been associated with demanding apol-
ogies from other nations and for their
savage disciplinarian tactics while
dismissing our own government's acts
that have terrorized human beings -
for instance, those that took place at
the Guantanamo Bay detention center.
Many times, I have felt embar-
rassed by fellow Americans' patrio-
tism. For me, seeing someone wave the

American flag proudly was too bold
a symbol of pride. It was a statement
of arrogance that assumed that every
wave of the flag signified this coun-
try's superiority over the world.
I once heard someone say that there
are two types of people: Those who
stand with other people and those who
stand on top of other people. While I
think the United States is often like
the person that stands on the heads
of other people by asserting its power
over the weak - encouraging immi-
grants to replace their culture with the
"American" culture and using powerto
forcibly assert nationalism in countries
where it is not wanted - all of these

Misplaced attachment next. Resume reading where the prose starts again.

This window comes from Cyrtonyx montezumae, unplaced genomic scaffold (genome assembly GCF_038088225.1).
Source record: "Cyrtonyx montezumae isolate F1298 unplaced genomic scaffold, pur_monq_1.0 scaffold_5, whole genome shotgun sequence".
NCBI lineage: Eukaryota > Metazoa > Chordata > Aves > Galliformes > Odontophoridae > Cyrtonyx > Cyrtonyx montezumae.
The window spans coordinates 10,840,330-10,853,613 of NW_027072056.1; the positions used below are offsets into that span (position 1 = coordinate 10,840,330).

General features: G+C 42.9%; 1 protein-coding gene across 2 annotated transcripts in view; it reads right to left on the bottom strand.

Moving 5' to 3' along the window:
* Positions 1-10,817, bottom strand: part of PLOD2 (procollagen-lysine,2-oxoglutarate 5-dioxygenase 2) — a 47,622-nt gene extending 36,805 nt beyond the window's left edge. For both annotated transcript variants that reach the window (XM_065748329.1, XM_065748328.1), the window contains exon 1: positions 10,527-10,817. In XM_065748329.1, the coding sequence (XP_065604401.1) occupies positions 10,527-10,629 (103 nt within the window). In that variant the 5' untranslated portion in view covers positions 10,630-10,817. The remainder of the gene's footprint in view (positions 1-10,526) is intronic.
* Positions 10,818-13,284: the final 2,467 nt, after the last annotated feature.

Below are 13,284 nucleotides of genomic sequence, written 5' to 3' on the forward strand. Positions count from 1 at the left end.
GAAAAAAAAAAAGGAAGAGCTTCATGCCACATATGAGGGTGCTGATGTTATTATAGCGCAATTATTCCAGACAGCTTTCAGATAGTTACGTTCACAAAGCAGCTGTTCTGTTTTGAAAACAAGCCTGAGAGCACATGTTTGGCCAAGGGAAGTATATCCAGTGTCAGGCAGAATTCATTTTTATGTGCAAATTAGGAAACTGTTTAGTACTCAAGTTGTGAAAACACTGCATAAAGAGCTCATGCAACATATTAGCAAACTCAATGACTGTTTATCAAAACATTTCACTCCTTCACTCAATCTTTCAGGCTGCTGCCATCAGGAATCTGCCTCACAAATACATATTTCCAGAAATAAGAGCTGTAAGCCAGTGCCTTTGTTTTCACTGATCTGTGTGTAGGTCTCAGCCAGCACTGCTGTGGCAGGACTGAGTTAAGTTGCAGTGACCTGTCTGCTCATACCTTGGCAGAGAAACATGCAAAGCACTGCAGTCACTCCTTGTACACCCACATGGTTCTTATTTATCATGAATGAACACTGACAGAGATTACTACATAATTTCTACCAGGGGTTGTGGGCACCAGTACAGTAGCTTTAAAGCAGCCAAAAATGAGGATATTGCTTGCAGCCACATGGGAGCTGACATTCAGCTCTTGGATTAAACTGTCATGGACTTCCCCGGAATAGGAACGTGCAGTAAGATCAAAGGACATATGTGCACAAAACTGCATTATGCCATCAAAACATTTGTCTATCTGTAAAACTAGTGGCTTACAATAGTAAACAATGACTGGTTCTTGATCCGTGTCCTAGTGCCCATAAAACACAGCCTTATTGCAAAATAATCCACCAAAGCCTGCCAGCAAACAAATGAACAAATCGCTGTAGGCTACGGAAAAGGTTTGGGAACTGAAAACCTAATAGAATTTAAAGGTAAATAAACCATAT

defects of the institutions and social-
ization processes in place in the United
States don't take away from the fact
that Obama is using his presidential
power to reorient the "American" label.
For me, there always stood a bla-
tant paradox about what it meant tobe
"American." The whole ideaof making
it if you try, of pulling yourself up by
your bootstraps, of makinga space for
oneself in the green pastures under
the red, white and blue was confus-
ing when I knew that this image
wasn't one that mirrored the lives of
all people in this country. What about
my grandmother, who in her prime
worked and provided for her family,
but whose health insurance isn't as
comprehensive as it needs to be? Or,
what about the single parent who must
make comprising sacrifices to see that
her child who has asthma is able to
see a physician, given that she doesn't
health coverage? I once speculated